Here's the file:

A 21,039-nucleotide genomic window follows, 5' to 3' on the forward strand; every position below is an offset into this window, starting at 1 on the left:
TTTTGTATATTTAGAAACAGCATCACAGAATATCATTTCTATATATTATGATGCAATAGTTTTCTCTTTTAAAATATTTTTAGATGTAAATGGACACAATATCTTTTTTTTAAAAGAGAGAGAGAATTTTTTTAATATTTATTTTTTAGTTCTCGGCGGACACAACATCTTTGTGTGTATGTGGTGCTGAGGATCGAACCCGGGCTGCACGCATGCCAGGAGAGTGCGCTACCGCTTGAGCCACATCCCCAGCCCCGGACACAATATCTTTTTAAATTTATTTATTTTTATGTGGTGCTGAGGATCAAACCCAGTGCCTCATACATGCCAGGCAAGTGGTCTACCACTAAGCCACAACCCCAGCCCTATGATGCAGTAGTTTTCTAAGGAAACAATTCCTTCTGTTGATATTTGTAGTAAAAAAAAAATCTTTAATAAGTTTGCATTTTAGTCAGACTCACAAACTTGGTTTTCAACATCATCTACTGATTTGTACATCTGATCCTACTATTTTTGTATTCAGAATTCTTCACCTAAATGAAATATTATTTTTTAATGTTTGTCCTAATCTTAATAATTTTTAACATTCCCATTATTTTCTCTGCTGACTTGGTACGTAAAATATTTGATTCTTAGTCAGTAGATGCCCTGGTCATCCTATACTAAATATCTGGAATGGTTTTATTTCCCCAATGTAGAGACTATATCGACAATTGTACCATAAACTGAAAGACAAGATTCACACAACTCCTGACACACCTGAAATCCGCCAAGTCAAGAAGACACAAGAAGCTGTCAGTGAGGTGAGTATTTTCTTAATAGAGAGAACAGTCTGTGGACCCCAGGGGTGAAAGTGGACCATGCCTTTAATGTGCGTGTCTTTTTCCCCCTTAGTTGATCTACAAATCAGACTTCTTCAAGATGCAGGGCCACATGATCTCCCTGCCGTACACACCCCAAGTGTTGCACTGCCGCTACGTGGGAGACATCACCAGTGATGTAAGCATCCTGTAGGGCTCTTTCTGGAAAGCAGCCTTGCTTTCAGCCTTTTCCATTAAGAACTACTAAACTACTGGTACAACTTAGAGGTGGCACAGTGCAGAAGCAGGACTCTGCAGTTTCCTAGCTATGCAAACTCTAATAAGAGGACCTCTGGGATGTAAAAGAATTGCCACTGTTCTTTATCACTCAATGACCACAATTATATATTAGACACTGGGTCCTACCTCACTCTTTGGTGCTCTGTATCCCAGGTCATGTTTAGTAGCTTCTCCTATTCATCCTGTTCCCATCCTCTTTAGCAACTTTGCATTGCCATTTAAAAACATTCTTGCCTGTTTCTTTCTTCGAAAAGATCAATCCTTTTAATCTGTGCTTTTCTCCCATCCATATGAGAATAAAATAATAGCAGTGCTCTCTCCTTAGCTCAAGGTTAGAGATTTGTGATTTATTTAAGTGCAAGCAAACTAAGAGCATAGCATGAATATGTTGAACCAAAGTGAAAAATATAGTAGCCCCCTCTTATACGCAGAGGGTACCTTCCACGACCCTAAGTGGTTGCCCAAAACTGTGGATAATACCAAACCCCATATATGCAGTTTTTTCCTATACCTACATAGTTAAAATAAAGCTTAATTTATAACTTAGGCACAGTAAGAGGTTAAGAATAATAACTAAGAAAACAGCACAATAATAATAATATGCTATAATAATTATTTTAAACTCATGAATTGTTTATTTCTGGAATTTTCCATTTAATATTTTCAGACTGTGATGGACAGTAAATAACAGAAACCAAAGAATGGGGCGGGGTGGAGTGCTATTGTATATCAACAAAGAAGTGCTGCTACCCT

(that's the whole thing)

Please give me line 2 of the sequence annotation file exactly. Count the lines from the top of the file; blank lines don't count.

TTTTGTATATTTAGAAACAGCATCACAGAATATCATTTCTATATATTATGATGCAATAGTTTTCTCTTTTAAAATATTTTTAGATGTAAATGGACACAATATCTTTTTTTTAAAAGAGAGAGAGAATTTTTTTAATATTTATTTTTTAGTTCTCGGCGGACACAACATCTTTGTGTGTATGTGGTGCTGAGGATCGAACCCGGGCTGCACGCATGCCAGGAGAGTGCGCTACCGCTTGAGCCACATCCCCAGCCCCGGACACAATATCTTTTTAAATTTATTTATTTTTATGTGGTGCTGAGGATCAAACCCAGTGCCTCATACATGCCAGGCAAGTGGTCTACCACTAAGCCACAACCCCAGCCCTATGATGCAGTAGTTTTCTAAGGAAACAATTCCTTCTGTTGATATTTGTAGTAAAAAAAAAATCTTTAATAAGTTTGCATTTTAGTCAGACTCACAAACTTGGTTTTCAACATCATCTACTGATTTGTACATCTGATCCTACTATTTTTGTATTCAGAATTCTTCACCTAAATGAAATATTATTTTTTAATGTTTGTCCTAATCTTAATAATTTTTAACATTCCCATTATTTTCTCTGCTGACTTGGTACGTAAAATATTTGATTCTTAGTCAGTAGATGCCCTGGTCATCCTATACTAAATATCTGGAATGGTTTTATTTCCCCAATGTAGAGACTATATCGACAATTGTACCATAAACTGAAAGACAAGATTCACACAACTCCTGACACACCTGAAATCCGCCAAGTCAAGAAGACACAAGAAGCTGTCAGTGAGGTGAGTATTTTCTTAATAGAGAGAACAGTCTGTGGACCCCAGGGGTGAAAGTGGACCATGCCTTTAATGTGCGTGTCTTTTTCCCCCTTAGTTGATCTACAAATCAGACTTCTTCAAGATGCAGGGCCACATGATCTCCCTGCCGTACACACCCCAAGTGTTGCACTGCCGCTACGTGGGAGACATCACCAGTGATGTAAGCATCCTGTAGGGCTCTTTCTGGAAAGCAGCCTTGCTTTCAGCCTTTTCCATTAAGAACTACTAAACTACTGGTACAACTTAGAGGTGGCACAGTGCAGAAGCAGGACTCTGCAGTTTCCTAGCTATGCAAACTCTAATAAGAGGACCTCTGGGATGTAAAAGAATTGCCACTGTTCTTTATCACTCAATGACCACAATTATATATTAGACACTGGGTCCTACCTCACTCTTTGGTGCTCTGTATCCCAGGTCATGTTTAGTAGCTTCTCCTATTCATCCTGTTCCCATCCTCTTTAGCAACTTTGCATTGCCATTTAAAAACATTCTTGCCTGTTTCTTTCTTCGAAAAGATCAATCCTTTTAATCTGTGCTTTTCTCCCATCCATATGAGAATAAAATAATAGCAGTGCTCTCTCCTTAGCTCAAGGTTAGAGATTTGTGATTTATTTAAGTGCAAGCAAACTAAGAGCATAGCATGAATATGTTGAACCAAAGTGAAAAATATAGTAGCCCCCTCTTATACGCAGAGGGTACCTTCCACGACCCTAAGTGGTTGCCCAAAACTGTGGATAATACCAAACCCCATATATGCAGTTTTTTCCTATACCTACATAGTTAAAATAAAGCTTAATTTATAACTTAGGCACAGTAAGAGGTTAAGAATAATAACTAAGAAAACAGCACAATAATAATAATATGCTATAATAATTATTTTAAACTCATGAATTGTTTATTTCTGGAATTTTCCATTTAATATTTTCAGACTGTGATGGACAGTAAATAACAGAAACCAAAGAATGGGGCGGGGTGGAGTGCTATTGTATATCAACAAAGAAGTGCTGCTACCCT